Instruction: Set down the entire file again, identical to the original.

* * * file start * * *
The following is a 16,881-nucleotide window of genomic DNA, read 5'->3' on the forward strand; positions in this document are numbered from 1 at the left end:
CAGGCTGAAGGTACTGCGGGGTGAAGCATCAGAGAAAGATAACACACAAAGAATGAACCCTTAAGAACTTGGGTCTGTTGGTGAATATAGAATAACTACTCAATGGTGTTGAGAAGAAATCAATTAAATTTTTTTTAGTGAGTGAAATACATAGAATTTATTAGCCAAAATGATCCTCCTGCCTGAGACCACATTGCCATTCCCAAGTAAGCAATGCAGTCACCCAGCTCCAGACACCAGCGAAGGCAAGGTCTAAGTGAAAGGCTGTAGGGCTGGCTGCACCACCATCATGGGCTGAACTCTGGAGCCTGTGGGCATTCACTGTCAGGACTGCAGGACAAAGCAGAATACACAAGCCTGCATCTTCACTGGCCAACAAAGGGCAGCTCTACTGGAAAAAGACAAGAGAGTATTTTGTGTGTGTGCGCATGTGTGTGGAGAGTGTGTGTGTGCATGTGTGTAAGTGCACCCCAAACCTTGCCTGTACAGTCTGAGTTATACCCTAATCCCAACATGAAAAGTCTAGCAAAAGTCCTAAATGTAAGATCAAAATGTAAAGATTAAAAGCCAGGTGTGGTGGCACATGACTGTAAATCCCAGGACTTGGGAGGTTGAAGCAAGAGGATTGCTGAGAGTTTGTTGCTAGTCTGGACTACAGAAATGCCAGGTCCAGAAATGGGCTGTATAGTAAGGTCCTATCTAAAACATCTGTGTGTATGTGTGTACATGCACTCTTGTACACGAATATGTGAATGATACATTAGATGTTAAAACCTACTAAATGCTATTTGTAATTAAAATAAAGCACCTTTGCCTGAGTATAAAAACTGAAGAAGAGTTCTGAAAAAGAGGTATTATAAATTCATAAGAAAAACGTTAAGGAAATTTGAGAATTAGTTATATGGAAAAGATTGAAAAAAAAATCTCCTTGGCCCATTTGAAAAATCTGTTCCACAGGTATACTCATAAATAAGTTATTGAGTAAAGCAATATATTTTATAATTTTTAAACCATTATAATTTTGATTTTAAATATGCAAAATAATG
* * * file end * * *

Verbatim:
The following is a 16,881-nucleotide window of genomic DNA, read 5'->3' on the forward strand; positions in this document are numbered from 1 at the left end:
CAGGCTGAAGGTACTGCGGGGTGAAGCATCAGAGAAAGATAACACACAAAGAATGAACCCTTAAGAACTTGGGTCTGTTGGTGAATATAGAATAACTACTCAATGGTGTTGAGAAGAAATCAATTAAATTTTTTTTAGTGAGTGAAATACATAGAATTTATTAGCCAAAATGATCCTCCTGCCTGAGACCACATTGCCATTCCCAAGTAAGCAATGCAGTCACCCAGCTCCAGACACCAGCGAAGGCAAGGTCTAAGTGAAAGGCTGTAGGGCTGGCTGCACCACCATCATGGGCTGAACTCTGGAGCCTGTGGGCATTCACTGTCAGGACTGCAGGACAAAGCAGAATACACAAGCCTGCATCTTCACTGGCCAACAAAGGGCAGCTCTACTGGAAAAAGACAAGAGAGTATTTTGTGTGTGTGCGCATGTGTGTGGAGAGTGTGTGTGTGCATGTGTGTAAGTGCACCCCAAACCTTGCCTGTACAGTCTGAGTTATACCCTAATCCCAACATGAAAAGTCTAGCAAAAGTCCTAAATGTAAGATCAAAATGTAAAGATTAAAAGCCAGGTGTGGTGGCACATGACTGTAAATCCCAGGACTTGGGAGGTTGAAGCAAGAGGATTGCTGAGAGTTTGTTGCTAGTCTGGACTACAGAAATGCCAGGTCCAGAAATGGGCTGTATAGTAAGGTCCTATCTAAAACATCTGTGTGTATGTGTGTACATGCACTCTTGTACACGAATATGTGAATGATACATTAGATGTTAAAACCTACTAAATGCTATTTGTAATTAAAATAAAGCACCTTTGCCTGAGTATAAAAACTGAAGAAGAGTTCTGAAAAAGAGGTATTATAAATTCATAAGAAAAACGTTAAGGAAATTTGAGAATTAGTTATATGGAAAAGATTGAAAAAAAAATCTCCTTGGCCCATTTGAAAAATCTGTTCCACAGGTATACTCATAAATAAGTTATTGAGTAAAGCAATATATTTTATAATTTTTAAACCATTATAATTTTGATTTTAAATATGCAAAATAATG